There are a variety of methods used to eliminate this issue in the construction industry, such as using specialized materials to decrease the spread of fire and increase the structural resistance, but the same cannot be said for the transportation industry. One such method is the use of intumescent paint, a fire-retardant coating used to insulate different materials exposed to fire. While there are many varieties of this paint available to engineers and contractors, the general goal of these coatings is to withstand high temperatures for an extended period to allow for a longer emergency response time. When exposed to heat, the coating sublimates and expands up to 100 times its original thickness in the form of a carbonaceous char. This char creates a barrier between the specific structural component, such as essential girders or abutments, and the intensity of the flame. Intumescent paint can be applied to any structural material, whether steel, wood, concrete, or plaster. Based on the particular product, these coatings can withstand high temperatures for anywhere from 30 to 120 minutes. The emergency responders in Philadelphia arrived at the scene in only 10 minutes after they were alerted to the incident. Intumescent paint could eliminate large disasters by increasing the likelihood that firefighters will arrive on scene and extinguish the fire before any major structural impacts. Certain intumescent paint brands have also been tested and determined compliant in accordance with ASTM E-84, Surface Burning Characteristics of Building Materials, and ASTM E-119, Standard Test Methods for Fire Tests of Building Construction and Materials.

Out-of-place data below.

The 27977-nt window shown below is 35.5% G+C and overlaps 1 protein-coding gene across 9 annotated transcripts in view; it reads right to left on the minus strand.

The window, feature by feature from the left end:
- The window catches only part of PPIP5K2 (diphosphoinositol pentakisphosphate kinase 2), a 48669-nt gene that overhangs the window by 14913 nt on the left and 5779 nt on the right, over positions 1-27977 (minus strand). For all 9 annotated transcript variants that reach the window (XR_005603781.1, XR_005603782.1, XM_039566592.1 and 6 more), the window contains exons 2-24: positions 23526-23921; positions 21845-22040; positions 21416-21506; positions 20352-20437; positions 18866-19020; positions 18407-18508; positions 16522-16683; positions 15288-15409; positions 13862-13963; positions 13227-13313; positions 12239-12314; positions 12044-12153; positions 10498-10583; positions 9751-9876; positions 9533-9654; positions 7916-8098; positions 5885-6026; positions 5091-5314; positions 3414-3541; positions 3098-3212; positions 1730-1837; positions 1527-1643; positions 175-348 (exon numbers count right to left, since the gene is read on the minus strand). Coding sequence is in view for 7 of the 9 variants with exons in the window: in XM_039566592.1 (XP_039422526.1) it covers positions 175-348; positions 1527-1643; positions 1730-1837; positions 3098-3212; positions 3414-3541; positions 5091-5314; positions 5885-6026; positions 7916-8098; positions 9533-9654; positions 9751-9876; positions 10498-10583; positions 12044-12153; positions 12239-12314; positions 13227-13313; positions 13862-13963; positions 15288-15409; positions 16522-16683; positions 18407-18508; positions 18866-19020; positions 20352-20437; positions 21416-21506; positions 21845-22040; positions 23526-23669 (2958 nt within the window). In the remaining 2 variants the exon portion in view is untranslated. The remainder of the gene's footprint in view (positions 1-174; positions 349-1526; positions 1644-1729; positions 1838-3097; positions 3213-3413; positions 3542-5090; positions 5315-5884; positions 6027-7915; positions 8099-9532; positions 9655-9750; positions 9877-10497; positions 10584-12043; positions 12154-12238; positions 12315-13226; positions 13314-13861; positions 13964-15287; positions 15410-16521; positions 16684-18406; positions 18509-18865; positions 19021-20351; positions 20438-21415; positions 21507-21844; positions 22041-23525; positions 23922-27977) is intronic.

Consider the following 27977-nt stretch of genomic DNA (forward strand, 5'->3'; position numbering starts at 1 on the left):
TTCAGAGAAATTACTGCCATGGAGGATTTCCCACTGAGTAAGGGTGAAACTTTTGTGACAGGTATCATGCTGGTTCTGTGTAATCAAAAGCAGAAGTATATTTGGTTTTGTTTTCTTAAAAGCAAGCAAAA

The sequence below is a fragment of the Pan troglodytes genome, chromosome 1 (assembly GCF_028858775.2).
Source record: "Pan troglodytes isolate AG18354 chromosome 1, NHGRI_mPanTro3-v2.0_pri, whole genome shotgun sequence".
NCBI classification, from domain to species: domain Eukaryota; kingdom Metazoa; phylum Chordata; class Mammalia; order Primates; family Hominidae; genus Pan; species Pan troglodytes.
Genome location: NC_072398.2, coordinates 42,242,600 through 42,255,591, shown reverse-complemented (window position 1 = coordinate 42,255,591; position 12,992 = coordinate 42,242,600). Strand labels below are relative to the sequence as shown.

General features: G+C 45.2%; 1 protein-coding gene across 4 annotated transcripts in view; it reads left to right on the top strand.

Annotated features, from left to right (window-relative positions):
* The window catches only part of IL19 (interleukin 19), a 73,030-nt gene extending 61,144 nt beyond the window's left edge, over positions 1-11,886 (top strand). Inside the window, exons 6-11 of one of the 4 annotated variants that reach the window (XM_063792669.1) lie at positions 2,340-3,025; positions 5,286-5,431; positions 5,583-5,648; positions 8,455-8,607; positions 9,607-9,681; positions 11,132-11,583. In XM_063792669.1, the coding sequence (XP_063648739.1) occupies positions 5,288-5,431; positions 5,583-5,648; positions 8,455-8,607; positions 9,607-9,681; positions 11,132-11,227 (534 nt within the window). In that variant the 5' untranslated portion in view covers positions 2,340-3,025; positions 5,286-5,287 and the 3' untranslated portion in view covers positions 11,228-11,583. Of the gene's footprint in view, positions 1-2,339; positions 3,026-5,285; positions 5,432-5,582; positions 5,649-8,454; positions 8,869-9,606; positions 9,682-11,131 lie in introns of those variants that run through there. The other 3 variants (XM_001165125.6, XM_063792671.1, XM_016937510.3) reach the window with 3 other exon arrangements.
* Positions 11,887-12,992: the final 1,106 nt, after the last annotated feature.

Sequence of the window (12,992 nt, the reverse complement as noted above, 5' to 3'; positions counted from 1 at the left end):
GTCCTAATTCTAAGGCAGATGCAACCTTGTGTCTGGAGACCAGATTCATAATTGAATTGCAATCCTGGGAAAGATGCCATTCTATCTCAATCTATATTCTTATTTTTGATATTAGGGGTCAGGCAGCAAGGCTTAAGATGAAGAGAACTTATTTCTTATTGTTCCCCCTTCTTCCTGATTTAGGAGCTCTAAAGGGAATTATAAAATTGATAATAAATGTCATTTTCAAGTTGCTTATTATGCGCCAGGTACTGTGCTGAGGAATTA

Visualization of a steel beam being burned from below by fire. A callout shows the intumescent coated substrate on top and the expanding char layer below. Image Source: FWHA illustration; images source: © Intel / Andrey / tiero / AdobeStock.com.
Visual depiction how intumescent paint works in a bridge fire.